On closer inspection, however, this is not the case: it was built after developer Emad Khashoggi demolished a 19th-Century building that had previously stood on the 57-acre site.
The new-build 10-bedroom home is designed to look like a 17th-century palace and boasts a cinema, deluxe swimming pool and glass-bottomed moat to watch koi carp.
Fountains can be controlled by a tablet or mobile phone, while the 57-acre plot has immaculate gardens and a maze.
A statue of Louis XIV made of Carrara marble stands watch over the grounds.
Bin Salman may win the battle on land, but Mansour wins the battle on the seven seas.
That’s because although the Saudi owns the extravagant Serene, Mansour owns the Topaz.
Not that any of us wouldn’t dream of being aboard the Serene.
The 439ft 4in super-yacht was the ninth-largest in the world when it was built for vodka tycoon Yuri Shefler for £200million 2011.
Bin Salman bought the boat, which houses 24 guests and 52 crew, in 2015 for an eye-watering £380million.
Bill Gates once rented it for a week at a cost of $5million and it comes with seven decks, two helipads and a full saltwater swimming pool.
However, in August 2017 she suffered significant damage to her hull after running aground off the coast of Sharm El Sheikh, Egypt.
Mansour’s yacht Topaz far outdoes the Serene.
Built in 2012, the Sheikh coughed up more than £320m to build the 482ft yacht that comes with jacuzzis, two helipads, a swimming platform and eight levels.
It is now valued at more than £400m.
Again, Mansour definitely has the more luxurious car collection.
In fact, it appears that Bin Salman is barely interested in cars at all.
Some reports claim he has a modest fleet (in comparison to other billionaires at least) with a Ferrari, Lamborghini and Bugatti in his garage.
On the other hand, Sheikh Mansour can’t get enough.
His personal collection includes an £840,000 Lamborghini Reventon, FIVE Bugatti Veyrons – costing more than £1million each – as well as a £2.5million Ferrari Enzo and a £3m Porsche 911 GT1.
Mansour was also instrumental in bringing Formula One to Abu Dhabi and has a stake in both Ferrari and Mercedes parent company Daimler AG.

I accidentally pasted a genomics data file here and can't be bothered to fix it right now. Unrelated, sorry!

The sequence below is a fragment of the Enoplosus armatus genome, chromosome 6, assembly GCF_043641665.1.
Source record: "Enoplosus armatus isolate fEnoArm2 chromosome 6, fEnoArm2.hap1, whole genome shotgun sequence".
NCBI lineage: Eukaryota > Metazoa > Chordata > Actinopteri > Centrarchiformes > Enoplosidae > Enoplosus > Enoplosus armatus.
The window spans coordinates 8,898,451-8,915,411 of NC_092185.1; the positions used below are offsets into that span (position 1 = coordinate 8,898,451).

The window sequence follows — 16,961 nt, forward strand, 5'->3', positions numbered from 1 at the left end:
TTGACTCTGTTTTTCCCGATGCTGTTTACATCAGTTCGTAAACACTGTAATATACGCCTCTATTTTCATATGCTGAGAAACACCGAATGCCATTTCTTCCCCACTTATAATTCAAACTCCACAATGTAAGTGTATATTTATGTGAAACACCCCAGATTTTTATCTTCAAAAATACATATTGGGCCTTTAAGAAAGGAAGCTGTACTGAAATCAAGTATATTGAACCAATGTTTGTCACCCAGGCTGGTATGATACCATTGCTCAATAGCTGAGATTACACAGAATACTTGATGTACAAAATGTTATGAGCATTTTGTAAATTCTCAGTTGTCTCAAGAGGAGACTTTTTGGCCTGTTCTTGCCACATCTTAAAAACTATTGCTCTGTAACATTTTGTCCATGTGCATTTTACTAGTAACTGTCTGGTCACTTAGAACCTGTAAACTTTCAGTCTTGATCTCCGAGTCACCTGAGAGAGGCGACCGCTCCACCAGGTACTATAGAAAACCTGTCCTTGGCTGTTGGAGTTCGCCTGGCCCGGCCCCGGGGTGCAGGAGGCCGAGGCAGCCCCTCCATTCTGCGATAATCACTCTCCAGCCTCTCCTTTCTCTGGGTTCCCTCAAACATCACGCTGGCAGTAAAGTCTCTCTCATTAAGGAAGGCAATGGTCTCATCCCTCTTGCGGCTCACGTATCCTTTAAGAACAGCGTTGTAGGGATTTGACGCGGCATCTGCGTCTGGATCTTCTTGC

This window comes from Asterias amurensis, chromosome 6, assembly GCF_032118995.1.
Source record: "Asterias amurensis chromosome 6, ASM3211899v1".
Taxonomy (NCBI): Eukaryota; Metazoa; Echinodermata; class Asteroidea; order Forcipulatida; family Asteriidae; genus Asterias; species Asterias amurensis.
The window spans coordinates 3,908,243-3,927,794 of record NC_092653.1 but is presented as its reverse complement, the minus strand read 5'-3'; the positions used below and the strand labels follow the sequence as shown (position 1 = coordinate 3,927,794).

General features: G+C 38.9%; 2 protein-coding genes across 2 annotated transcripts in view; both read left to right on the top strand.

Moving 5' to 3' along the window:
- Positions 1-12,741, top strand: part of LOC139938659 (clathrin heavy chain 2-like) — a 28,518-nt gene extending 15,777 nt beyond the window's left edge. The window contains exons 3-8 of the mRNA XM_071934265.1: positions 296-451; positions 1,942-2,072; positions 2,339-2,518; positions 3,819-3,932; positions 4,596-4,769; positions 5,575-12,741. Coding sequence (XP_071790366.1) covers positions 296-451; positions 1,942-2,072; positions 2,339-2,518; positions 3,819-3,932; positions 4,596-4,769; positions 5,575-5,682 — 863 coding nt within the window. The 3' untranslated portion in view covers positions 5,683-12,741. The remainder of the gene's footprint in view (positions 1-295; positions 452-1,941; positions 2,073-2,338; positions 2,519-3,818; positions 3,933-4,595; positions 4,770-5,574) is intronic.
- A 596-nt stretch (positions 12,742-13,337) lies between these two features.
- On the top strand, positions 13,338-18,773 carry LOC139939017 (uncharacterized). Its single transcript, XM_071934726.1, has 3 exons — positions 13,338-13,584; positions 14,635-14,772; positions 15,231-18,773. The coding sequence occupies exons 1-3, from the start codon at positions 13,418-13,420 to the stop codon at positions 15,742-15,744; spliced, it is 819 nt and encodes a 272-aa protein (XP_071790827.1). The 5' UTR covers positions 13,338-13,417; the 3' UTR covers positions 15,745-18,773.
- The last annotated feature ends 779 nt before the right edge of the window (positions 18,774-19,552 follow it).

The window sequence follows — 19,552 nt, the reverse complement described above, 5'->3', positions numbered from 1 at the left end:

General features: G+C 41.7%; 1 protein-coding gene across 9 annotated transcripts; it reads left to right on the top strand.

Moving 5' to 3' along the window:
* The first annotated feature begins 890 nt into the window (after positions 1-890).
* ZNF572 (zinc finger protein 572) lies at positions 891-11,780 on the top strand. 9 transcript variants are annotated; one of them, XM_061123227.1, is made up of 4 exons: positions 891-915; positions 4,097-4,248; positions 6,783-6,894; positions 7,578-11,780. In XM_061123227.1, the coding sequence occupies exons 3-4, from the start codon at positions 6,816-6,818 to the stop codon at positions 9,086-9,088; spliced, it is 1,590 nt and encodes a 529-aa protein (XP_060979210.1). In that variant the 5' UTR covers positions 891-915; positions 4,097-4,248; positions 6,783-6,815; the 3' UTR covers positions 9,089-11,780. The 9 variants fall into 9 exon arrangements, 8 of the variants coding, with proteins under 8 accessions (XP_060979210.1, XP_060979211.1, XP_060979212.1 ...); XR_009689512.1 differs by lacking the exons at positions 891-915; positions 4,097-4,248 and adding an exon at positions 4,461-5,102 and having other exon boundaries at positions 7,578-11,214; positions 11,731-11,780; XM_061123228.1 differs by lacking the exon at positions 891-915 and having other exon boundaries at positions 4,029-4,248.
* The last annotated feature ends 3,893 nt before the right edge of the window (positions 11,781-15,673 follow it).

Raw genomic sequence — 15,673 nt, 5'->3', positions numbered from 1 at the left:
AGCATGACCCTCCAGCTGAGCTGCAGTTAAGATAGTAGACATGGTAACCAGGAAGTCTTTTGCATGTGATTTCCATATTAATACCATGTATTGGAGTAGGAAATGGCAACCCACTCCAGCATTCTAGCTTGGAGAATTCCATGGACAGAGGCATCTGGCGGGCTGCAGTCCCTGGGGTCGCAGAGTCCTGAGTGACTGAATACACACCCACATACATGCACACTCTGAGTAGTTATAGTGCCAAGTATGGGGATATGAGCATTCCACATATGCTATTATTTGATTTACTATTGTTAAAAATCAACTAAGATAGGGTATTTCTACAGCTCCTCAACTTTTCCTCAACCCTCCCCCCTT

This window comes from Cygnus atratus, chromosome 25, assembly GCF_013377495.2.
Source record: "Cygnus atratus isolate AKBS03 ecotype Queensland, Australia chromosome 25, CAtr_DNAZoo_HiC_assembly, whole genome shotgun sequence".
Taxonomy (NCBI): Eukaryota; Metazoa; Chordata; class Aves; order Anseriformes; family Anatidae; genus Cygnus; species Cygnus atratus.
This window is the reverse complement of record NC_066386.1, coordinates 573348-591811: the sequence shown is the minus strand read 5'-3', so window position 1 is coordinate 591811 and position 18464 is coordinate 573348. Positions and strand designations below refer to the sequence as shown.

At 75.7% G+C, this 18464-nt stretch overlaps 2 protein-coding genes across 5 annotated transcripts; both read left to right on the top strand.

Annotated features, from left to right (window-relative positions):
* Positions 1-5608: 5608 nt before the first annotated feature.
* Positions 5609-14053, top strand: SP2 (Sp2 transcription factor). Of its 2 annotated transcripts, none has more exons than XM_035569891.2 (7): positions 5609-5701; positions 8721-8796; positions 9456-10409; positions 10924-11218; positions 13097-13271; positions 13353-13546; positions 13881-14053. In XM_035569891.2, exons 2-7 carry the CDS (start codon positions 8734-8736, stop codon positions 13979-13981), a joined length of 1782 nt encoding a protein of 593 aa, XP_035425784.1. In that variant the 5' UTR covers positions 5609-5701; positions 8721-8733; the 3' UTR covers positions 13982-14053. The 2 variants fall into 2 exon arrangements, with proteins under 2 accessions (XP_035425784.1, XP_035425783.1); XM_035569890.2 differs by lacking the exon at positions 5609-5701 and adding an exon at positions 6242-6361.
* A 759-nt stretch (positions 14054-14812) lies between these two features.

Both men and their families have been linked with several humans rights abuses.
Bin Salman is considered the architect of the war in Yemen, which included indiscriminate bombing, while he ordered the blockade of the country that sparked a famine and humanitarian crisis which has killed tens of thousands.
Human Rights Watch director Sarah Leah Whitson described his regime as “despotism”, while there was international outcry when dissident journalist Jamal Khashoggi was assassinated in Turkey in 2018.
In April this year, Saudi Arabia carried out a mass execution of 37 imprisoned civilians who had been convicted – 21 of those on the basis of confessions obtained under coercion and torture – of terrorism.
They were executed by beheading, with two of the bodies left on public display.
In 2018 and again in April this year, there were waves of arrests for women’s rights activists involved in the women to drive movement and anti male-guardianship campaign.
Six of these arrested were tortured.
Sheikh Mansour has been accused of using Manchester City and football to ‘launder’ the image of his state, having only been to one game in ten years.
Homosexuality remains illegal and is a capital offence in the emirate.
The ruling regime is also accused of a number of human rights abuses, while flogging, stoning and amputation all remain legal punishments.
Sheikh Mansour is a much more visible lover of sports.
As well as his love of Formula One and football, Mansour is also the chairman of the Emirates Horse Racing Authority and the patron of a local half-marathon.
He hasn’t just invested more than £1billion into Manchester City either, the City Football Group owns and part owns a host of clubs around the world.
They bought New York City FC to Major League Soccer in the US and own Melbourne City in Australia.
The holding company also has stakes in Yokohama F. Marinos in Japan, Club Atletico Torque in Uruguay and Girona in Spain.
There are plans to expand further into Europe and Africa.
Apart from Newcastle, Bin Salman’s only other link to the sporting world is the Saudi second division, which is named after him.